One of the chief influences on Always Outnumbered, Never Outgunned has been the movie Strange Days, easily one of my favorite films of all time, and still not available in anything like a decent home video edition. I ended up dropping some Amazon points to order the German import Blu-ray Disc — it looks terrific — but anyone who doesn't have a multiregion BD player is either going to have to buy one or just suck their thumbs, since inexplicably there are no plans to issue it domestically. Hey, Fox, not to state the crashingly obvious here, but given that you're sitting on a stone cold cult classic that is even more relevant than ever, how about doing us a solid with it?
That said, having the movie back in hand made me think again about all the different influences that have converged in this project.
Back when I first booted it up I compiled a short list, but now I realize the list is longer than I originally imagined. Here's the original short list:
Strange Days.The ur-influence, in big part because it dealt with a criminal underworld powered by a science-fiction premise, and because it followed in the tradition of the best noirs by having a great antihero and a whole rat's nest of unsavory characters.
GoodFellas.Another story about a criminal underworld, one which focused on the way the criminals in question created what amounted to their own alternate universe.
El Topo/The Holy Mountain. The connection Jodorowsky's psychedelic odysseys have to my story is something I don't want to ruin ahead of time, but let's say they're something I knew I had a nod to.
John Wick. I was surprised by how much I ended up liking this little movie that could, in big part because it brought something to the table I never imagined it would: worldbuilding. A quality I was striving to emulate.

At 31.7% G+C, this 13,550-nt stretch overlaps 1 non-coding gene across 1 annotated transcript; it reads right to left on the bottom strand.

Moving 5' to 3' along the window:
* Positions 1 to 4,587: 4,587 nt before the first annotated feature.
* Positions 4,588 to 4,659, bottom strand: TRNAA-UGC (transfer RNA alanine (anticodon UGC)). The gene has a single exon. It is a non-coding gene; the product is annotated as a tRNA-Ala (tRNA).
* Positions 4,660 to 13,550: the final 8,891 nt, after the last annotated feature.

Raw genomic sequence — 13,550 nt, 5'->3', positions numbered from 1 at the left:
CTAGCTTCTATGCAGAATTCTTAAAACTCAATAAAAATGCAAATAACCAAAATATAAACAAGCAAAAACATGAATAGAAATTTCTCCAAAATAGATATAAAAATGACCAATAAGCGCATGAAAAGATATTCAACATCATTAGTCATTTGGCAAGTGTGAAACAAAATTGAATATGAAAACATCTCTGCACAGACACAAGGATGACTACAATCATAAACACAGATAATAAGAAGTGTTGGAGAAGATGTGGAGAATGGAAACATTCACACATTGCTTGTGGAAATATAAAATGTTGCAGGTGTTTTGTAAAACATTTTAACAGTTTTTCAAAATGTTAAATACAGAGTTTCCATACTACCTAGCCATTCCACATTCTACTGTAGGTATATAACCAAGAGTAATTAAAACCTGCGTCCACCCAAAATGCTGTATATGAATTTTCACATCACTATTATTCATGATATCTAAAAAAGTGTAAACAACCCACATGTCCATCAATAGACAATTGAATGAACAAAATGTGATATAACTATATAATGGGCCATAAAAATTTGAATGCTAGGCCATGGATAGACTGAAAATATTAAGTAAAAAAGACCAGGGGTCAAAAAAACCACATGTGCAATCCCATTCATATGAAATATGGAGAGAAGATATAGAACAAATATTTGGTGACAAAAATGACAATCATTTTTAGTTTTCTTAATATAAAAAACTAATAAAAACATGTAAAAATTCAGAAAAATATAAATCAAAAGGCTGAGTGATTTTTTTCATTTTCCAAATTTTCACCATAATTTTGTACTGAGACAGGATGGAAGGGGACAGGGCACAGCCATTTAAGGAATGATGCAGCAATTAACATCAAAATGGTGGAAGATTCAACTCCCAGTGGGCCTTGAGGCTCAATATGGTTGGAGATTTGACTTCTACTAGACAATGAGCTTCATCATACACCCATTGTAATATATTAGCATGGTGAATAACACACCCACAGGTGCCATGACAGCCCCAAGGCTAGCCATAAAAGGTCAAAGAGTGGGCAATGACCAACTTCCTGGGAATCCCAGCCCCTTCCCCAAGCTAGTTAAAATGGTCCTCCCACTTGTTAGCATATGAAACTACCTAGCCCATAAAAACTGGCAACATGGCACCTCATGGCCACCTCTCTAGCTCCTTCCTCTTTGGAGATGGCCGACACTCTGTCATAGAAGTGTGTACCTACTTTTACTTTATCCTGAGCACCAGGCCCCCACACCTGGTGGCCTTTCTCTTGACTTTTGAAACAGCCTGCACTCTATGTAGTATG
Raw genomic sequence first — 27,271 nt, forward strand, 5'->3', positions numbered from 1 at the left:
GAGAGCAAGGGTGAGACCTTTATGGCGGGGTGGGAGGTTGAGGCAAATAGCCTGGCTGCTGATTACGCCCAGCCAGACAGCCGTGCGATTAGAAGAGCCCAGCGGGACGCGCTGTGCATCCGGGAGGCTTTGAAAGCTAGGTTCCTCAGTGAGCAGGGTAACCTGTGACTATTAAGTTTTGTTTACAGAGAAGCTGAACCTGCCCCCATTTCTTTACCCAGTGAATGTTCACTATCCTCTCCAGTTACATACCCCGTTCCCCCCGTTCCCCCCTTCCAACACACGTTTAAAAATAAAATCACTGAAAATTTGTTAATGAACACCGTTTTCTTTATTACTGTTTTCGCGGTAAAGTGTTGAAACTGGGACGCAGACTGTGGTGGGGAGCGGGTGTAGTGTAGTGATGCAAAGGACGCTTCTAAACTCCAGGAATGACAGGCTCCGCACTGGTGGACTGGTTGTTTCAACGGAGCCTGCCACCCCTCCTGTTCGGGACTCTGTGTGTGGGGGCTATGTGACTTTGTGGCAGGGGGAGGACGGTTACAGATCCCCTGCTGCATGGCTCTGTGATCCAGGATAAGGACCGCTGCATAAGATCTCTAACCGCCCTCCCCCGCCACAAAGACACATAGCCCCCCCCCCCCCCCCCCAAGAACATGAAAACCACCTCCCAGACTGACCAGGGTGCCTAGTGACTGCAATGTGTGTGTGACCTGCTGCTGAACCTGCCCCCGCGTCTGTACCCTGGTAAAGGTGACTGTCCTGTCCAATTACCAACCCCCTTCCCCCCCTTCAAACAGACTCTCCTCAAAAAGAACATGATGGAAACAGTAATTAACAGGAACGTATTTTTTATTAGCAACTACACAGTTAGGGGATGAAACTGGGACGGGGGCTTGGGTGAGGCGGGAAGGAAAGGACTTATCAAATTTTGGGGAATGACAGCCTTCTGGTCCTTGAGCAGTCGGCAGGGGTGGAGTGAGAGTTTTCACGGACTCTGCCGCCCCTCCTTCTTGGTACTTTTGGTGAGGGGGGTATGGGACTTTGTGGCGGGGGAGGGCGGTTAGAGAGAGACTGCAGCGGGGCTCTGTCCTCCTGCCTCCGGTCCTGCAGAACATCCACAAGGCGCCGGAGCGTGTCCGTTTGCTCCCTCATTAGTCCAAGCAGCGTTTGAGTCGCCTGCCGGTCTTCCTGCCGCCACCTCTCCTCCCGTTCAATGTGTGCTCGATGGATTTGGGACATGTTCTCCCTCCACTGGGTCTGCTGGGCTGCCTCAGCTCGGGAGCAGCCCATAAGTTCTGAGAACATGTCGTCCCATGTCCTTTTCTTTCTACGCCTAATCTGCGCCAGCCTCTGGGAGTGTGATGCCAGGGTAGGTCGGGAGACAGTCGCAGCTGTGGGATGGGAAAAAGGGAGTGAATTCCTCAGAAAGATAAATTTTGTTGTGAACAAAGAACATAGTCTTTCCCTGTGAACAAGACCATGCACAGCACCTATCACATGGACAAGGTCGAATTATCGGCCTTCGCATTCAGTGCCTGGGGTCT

Now for the other, less obvious influences:
The Matrix.The connection here is extremely distant, but all the more interesting because of it. When I first saw the trailer for that film — a terrific bit of promotion, since tiptoes a great deal around the movie's central premise but still makes it look fascinating — I drew some premature conclusions about what its premise was. On seeing the movie, I realized I'd been 100% off the mark. More like 200%. (I was all the more pleased that the movie had exceeded my expectations.) But I kept my original idea about the premise in mind, and am only now putting it to work.
Le samouraï. Jean-Pierre Melville's icy, brilliant hit-man story was the inspiration for everything from John Woo's The Killer to Ghost Dog: The Way of the Samurai (well, with that title, it's not hard to see why). I always did have an affection for characters who have a code and stick ruthlessly to it, and navigate the underworld by way of doing so.
Yojimbo. Attitude. Attitude. Attitude.
Falling Angel. William Hjortsberg's novel was the basis for the film Angel Heart, but really deserves to be encountered on its own. A great example of how to fuse noir/thriller elements with an entirely different kind of story — in this case, supernatural horror.
The Adventures of Buckaroo Banzai. I have the softest spot imaginable for movies about teams of weirdoes who get together and save the world, all contributing an expertise of their own to the pot.